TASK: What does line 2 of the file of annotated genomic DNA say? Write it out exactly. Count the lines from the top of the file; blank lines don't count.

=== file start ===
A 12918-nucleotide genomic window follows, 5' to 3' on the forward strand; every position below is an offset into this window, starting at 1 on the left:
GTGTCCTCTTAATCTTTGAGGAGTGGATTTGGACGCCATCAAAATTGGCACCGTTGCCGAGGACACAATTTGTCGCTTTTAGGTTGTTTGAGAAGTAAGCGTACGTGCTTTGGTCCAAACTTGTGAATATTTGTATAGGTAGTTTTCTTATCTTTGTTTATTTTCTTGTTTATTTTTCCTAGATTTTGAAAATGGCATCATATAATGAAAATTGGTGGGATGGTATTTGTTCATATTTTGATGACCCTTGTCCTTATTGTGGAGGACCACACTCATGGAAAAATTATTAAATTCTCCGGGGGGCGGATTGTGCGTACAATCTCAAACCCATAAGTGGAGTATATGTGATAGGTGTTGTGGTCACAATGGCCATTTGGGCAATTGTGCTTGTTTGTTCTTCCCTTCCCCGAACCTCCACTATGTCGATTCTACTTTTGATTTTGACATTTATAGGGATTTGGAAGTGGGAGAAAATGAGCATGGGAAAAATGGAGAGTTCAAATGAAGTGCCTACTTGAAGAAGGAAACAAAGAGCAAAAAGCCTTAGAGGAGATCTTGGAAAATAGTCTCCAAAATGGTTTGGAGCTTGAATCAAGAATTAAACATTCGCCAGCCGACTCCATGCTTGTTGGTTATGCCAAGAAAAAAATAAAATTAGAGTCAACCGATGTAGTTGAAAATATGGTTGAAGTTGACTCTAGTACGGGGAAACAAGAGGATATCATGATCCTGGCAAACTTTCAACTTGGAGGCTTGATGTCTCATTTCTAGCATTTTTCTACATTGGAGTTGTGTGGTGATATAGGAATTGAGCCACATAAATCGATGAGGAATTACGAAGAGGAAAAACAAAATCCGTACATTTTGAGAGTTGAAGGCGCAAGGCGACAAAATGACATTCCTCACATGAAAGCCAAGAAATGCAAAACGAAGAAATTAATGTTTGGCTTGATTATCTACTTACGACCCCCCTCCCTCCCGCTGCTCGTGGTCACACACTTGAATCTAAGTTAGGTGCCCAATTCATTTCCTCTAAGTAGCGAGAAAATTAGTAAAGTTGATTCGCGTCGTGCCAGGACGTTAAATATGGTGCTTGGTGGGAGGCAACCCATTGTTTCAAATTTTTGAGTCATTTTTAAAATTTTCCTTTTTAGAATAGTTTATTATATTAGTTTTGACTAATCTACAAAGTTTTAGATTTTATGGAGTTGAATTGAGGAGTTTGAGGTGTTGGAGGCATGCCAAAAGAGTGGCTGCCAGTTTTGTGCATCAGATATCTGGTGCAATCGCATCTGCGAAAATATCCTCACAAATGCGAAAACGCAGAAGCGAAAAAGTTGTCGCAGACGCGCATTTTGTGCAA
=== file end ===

GTGTCCTCTTAATCTTTGAGGAGTGGATTTGGACGCCATCAAAATTGGCACCGTTGCCGAGGACACAATTTGTCGCTTTTAGGTTGTTTGAGAAGTAAGCGTACGTGCTTTGGTCCAAACTTGTGAATATTTGTATAGGTAGTTTTCTTATCTTTGTTTATTTTCTTGTTTATTTTTCCTAGATTTTGAAAATGGCATCATATAATGAAAATTGGTGGGATGGTATTTGTTCATATTTTGATGACCCTTGTCCTTATTGTGGAGGACCACACTCATGGAAAAATTATTAAATTCTCCGGGGGGCGGATTGTGCGTACAATCTCAAACCCATAAGTGGAGTATATGTGATAGGTGTTGTGGTCACAATGGCCATTTGGGCAATTGTGCTTGTTTGTTCTTCCCTTCCCCGAACCTCCACTATGTCGATTCTACTTTTGATTTTGACATTTATAGGGATTTGGAAGTGGGAGAAAATGAGCATGGGAAAAATGGAGAGTTCAAATGAAGTGCCTACTTGAAGAAGGAAACAAAGAGCAAAAAGCCTTAGAGGAGATCTTGGAAAATAGTCTCCAAAATGGTTTGGAGCTTGAATCAAGAATTAAACATTCGCCAGCCGACTCCATGCTTGTTGGTTATGCCAAGAAAAAAATAAAATTAGAGTCAACCGATGTAGTTGAAAATATGGTTGAAGTTGACTCTAGTACGGGGAAACAAGAGGATATCATGATCCTGGCAAACTTTCAACTTGGAGGCTTGATGTCTCATTTCTAGCATTTTTCTACATTGGAGTTGTGTGGTGATATAGGAATTGAGCCACATAAATCGATGAGGAATTACGAAGAGGAAAAACAAAATCCGTACATTTTGAGAGTTGAAGGCGCAAGGCGACAAAATGACATTCCTCACATGAAAGCCAAGAAATGCAAAACGAAGAAATTAATGTTTGGCTTGATTATCTACTTACGACCCCCCTCCCTCCCGCTGCTCGTGGTCACACACTTGAATCTAAGTTAGGTGCCCAATTCATTTCCTCTAAGTAGCGAGAAAATTAGTAAAGTTGATTCGCGTCGTGCCAGGACGTTAAATATGGTGCTTGGTGGGAGGCAACCCATTGTTTCAAATTTTTGAGTCATTTTTAAAATTTTCCTTTTTAGAATAGTTTATTATATTAGTTTTGACTAATCTACAAAGTTTTAGATTTTATGGAGTTGAATTGAGGAGTTTGAGGTGTTGGAGGCATGCCAAAAGAGTGGCTGCCAGTTTTGTGCATCAGATATCTGGTGCAATCGCATCTGCGAAAATATCCTCACAAATGCGAAAACGCAGAAGCGAAAAAGTTGTCGCAGACGCGCATTTTGTGCAA